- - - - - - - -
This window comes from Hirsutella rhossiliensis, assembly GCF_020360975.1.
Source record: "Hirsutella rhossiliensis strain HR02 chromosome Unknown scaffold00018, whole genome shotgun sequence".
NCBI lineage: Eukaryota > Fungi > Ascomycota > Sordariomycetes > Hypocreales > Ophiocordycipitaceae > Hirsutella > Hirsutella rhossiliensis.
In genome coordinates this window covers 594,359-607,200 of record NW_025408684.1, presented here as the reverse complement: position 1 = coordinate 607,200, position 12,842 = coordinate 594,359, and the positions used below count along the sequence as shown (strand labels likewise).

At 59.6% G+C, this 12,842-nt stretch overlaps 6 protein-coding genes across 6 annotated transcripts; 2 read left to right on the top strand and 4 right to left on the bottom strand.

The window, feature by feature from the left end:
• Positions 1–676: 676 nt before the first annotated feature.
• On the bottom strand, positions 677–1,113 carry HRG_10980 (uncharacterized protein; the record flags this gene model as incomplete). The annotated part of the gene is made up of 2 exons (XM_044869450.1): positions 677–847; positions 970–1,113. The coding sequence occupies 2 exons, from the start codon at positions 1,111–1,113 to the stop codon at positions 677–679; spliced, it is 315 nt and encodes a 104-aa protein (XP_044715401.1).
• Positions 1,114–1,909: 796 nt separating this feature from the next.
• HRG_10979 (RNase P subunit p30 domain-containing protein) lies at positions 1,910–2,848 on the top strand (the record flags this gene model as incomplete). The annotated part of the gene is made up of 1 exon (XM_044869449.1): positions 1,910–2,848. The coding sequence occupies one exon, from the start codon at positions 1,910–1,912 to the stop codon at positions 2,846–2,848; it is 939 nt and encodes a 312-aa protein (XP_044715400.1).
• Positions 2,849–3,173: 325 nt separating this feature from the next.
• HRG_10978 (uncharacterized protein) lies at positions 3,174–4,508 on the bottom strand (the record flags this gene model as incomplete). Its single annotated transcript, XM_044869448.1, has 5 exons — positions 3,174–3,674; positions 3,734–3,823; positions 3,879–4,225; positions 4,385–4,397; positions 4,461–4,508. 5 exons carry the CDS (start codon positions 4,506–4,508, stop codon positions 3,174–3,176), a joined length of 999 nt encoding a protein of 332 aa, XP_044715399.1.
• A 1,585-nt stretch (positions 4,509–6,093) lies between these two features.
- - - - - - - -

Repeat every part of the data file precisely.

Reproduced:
This window comes from Hirsutella rhossiliensis, assembly GCF_020360975.1.
Source record: "Hirsutella rhossiliensis strain HR02 chromosome Unknown scaffold00018, whole genome shotgun sequence".
NCBI lineage: Eukaryota > Fungi > Ascomycota > Sordariomycetes > Hypocreales > Ophiocordycipitaceae > Hirsutella > Hirsutella rhossiliensis.
In genome coordinates this window covers 594,359-607,200 of record NW_025408684.1, presented here as the reverse complement: position 1 = coordinate 607,200, position 12,842 = coordinate 594,359, and the positions used below count along the sequence as shown (strand labels likewise).

At 59.6% G+C, this 12,842-nt stretch overlaps 6 protein-coding genes across 6 annotated transcripts; 2 read left to right on the top strand and 4 right to left on the bottom strand.

The window, feature by feature from the left end:
• Positions 1–676: 676 nt before the first annotated feature.
• On the bottom strand, positions 677–1,113 carry HRG_10980 (uncharacterized protein; the record flags this gene model as incomplete). The annotated part of the gene is made up of 2 exons (XM_044869450.1): positions 677–847; positions 970–1,113. The coding sequence occupies 2 exons, from the start codon at positions 1,111–1,113 to the stop codon at positions 677–679; spliced, it is 315 nt and encodes a 104-aa protein (XP_044715401.1).
• Positions 1,114–1,909: 796 nt separating this feature from the next.
• HRG_10979 (RNase P subunit p30 domain-containing protein) lies at positions 1,910–2,848 on the top strand (the record flags this gene model as incomplete). The annotated part of the gene is made up of 1 exon (XM_044869449.1): positions 1,910–2,848. The coding sequence occupies one exon, from the start codon at positions 1,910–1,912 to the stop codon at positions 2,846–2,848; it is 939 nt and encodes a 312-aa protein (XP_044715400.1).
• Positions 2,849–3,173: 325 nt separating this feature from the next.
• HRG_10978 (uncharacterized protein) lies at positions 3,174–4,508 on the bottom strand (the record flags this gene model as incomplete). Its single annotated transcript, XM_044869448.1, has 5 exons — positions 3,174–3,674; positions 3,734–3,823; positions 3,879–4,225; positions 4,385–4,397; positions 4,461–4,508. 5 exons carry the CDS (start codon positions 4,506–4,508, stop codon positions 3,174–3,176), a joined length of 999 nt encoding a protein of 332 aa, XP_044715399.1.
• A 1,585-nt stretch (positions 4,509–6,093) lies between these two features.